NAFTA’s Track Record and the Trans-Pacific Partnership

by Barry Sheppard

June 5, 2015

The Trans-Pacific Partnership (TPP) currently being negotiated between the U.S. and 11 other countries is a treaty to cover regulations and investments between the countries. While it is being negotiated in secret from the peoples of the United States and the other countries, the negotiations are not being kept secret from the capitalists involved. For the U.S. side alone, some 600 corporate representatives are neck deep in the negotiations.

This gives the game away. The TPP will further the interests of the rich at the expense of workers and peasants. It will codify new regulations to facilitate more neoliberal changes to the economies of these countries. At the same time, it will further the interests of the imperialist countries involved–which include the U.S., Australia, Canada, Japan, and New Zealand–at the expense of the oppressed nations of Brunei, Chile, Malaysia, Mexico, Peru, Singapore, and Vietnam. Capitalists in these latter countries will benefit as junior partners with the imperialists at the expense of their workers and peasants.

In all the 12 countries, there will be new regulations which will weaken laws defending workers (including agricultural workers), small farmers and peasants, and the environment, and empower capitalist firms to even overturn laws they don’t like in the other countries. One objective will be to form a bloc of these countries against China, part of Obama’s “pivot to Asia.”

The TPP has been referred to as “NAFTA (North American Free Trade Agreement) on steroids.” Since NAFTA is now over 20 years old, we can get a glimpse of what is in store with TPP by looking back on NAFTA’s results.

NAFTA was an agreement between the U.S., Canada, and Mexico. When he signed the agreement at the end of 1993, President Clinton promised it would “promote more growth, more equality, better preservation of the environment, and greater possibility of world peace….It will create 200,000 jobs in this country by 1995.”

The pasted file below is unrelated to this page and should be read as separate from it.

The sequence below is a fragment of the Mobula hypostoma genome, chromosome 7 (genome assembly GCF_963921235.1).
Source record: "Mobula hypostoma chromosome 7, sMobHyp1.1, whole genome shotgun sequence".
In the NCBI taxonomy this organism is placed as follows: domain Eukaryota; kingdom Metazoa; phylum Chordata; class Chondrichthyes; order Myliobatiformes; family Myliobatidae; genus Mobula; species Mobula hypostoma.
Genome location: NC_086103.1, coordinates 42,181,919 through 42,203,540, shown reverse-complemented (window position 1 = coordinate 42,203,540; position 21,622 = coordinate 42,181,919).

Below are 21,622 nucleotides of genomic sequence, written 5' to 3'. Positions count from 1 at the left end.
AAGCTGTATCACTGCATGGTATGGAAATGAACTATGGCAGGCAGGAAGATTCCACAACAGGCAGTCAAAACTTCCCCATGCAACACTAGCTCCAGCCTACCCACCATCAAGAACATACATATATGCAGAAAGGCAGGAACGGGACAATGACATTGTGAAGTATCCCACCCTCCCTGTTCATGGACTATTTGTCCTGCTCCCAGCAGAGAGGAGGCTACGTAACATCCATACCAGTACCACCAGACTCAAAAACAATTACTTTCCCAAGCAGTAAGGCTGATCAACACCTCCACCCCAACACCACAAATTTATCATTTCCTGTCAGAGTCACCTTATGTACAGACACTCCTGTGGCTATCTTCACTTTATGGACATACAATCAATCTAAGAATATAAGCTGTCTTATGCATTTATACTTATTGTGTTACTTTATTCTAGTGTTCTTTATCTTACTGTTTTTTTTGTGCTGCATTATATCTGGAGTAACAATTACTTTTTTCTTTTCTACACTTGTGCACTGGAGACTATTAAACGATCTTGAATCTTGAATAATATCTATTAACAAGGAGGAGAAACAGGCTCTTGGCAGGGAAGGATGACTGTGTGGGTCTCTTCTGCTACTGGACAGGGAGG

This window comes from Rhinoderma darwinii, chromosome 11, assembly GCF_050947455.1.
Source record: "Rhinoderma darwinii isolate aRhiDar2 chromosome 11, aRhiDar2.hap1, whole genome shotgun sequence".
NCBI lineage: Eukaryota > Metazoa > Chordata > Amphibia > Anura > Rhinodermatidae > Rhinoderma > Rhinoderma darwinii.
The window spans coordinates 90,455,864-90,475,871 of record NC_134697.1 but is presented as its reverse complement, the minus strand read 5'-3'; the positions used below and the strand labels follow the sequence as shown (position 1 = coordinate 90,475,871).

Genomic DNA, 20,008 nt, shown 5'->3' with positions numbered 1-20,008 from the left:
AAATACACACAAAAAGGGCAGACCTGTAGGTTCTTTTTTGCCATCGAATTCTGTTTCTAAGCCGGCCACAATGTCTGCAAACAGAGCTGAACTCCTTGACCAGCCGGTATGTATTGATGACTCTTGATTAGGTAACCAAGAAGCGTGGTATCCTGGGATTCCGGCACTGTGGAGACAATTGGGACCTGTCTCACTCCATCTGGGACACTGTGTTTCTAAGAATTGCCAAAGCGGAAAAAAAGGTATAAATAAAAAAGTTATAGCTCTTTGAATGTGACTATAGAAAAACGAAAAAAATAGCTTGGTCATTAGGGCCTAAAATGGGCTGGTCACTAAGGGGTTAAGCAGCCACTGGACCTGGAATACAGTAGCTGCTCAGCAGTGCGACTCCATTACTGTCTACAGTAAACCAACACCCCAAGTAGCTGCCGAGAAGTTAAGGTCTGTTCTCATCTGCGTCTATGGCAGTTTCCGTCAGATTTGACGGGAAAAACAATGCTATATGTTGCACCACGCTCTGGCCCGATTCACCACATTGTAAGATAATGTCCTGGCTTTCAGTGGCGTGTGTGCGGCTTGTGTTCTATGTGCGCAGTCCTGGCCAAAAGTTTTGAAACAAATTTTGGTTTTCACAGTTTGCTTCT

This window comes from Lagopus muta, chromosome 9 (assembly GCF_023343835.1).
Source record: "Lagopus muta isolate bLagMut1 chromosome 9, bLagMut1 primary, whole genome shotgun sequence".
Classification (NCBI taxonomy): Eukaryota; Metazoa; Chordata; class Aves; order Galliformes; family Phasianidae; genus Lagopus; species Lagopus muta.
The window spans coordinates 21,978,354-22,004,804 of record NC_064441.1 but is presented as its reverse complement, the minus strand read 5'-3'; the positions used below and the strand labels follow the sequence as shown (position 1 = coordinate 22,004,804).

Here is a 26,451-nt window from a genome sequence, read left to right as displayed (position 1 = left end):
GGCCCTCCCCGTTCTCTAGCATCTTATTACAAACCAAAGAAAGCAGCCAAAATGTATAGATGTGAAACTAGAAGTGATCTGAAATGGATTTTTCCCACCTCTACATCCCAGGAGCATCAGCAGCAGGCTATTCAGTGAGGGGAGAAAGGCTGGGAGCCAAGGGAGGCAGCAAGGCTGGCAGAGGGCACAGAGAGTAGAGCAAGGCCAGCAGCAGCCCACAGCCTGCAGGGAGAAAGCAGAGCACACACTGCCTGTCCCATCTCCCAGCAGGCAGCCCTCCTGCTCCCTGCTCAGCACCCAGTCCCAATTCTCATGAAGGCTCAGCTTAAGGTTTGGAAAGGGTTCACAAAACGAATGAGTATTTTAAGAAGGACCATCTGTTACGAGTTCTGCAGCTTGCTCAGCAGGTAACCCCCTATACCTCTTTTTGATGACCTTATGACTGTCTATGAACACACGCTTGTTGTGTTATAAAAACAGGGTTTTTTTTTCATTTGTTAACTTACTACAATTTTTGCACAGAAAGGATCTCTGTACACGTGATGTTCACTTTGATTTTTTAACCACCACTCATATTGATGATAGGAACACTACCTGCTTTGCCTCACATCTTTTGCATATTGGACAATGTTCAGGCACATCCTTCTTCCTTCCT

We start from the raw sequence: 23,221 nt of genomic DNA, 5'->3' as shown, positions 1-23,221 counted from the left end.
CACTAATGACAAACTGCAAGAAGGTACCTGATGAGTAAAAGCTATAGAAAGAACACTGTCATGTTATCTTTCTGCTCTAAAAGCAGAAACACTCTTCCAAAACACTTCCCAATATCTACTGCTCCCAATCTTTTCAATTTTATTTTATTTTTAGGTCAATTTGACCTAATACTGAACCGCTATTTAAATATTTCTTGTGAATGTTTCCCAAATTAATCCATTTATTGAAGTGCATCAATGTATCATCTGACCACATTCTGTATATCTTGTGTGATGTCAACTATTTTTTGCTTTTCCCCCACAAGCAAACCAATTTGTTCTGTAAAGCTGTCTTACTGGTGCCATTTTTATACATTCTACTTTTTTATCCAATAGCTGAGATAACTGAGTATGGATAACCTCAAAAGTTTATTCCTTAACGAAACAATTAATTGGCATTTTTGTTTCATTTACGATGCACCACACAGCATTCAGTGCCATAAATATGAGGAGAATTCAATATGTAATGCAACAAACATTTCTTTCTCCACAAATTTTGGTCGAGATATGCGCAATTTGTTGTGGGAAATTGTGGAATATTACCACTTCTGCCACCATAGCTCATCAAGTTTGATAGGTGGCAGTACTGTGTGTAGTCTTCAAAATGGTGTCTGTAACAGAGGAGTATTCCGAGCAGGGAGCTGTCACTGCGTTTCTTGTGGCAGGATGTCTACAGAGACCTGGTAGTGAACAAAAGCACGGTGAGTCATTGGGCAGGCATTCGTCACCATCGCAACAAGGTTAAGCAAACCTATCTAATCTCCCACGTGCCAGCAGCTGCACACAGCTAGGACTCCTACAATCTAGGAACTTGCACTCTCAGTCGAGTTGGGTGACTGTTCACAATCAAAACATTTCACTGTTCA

What is the result 20 years on? Within all three countries wealth inequality has mushroomed, not increased. In no year did the U.S. add 200,000 jobs as a result of NAFTA. In fact, hundreds of thousands of jobs were lost as U.S. corporations used NAFTA’s investment incentives to relocate to Mexico to take advantage of low wages. No environmental laws were strengthened by NAFTA. Big Pharma and chemical industries got their patents extended geographically, and won rights not to be regulated and inspected. Big Oil and Gas got absolute rights to natural resources to pump ever more greenhouse gasses into the atmosphere.

Mexican President at the time, Carlos Salinas, echoed Clinton in a speech given in the U.S., saying “NAFTA is a job-creating agreement,” for Mexico. “It is an environmental improvement agreement.” Most important, he boasted, “It is a wage-increasing agreement.” In this article I want to concentrate of Mexico, where NAFTA has wreaked the most harm.

NAFTA promoters argued that the pact was going to bring new U.S. technology and capital to compliment Mexico’s surplus labor. This in turn would lead Mexico to industrialize and increase productivity, which would cause wages in Mexico to increase. The higher wages would expand economic opportunities, slowing migration to the U.S. The results are in. NAFTA failed to spur meaningful or inclusive economic growth, pull Mexicans out of unemployment and underemployment, or reduce poverty. It has done the opposite.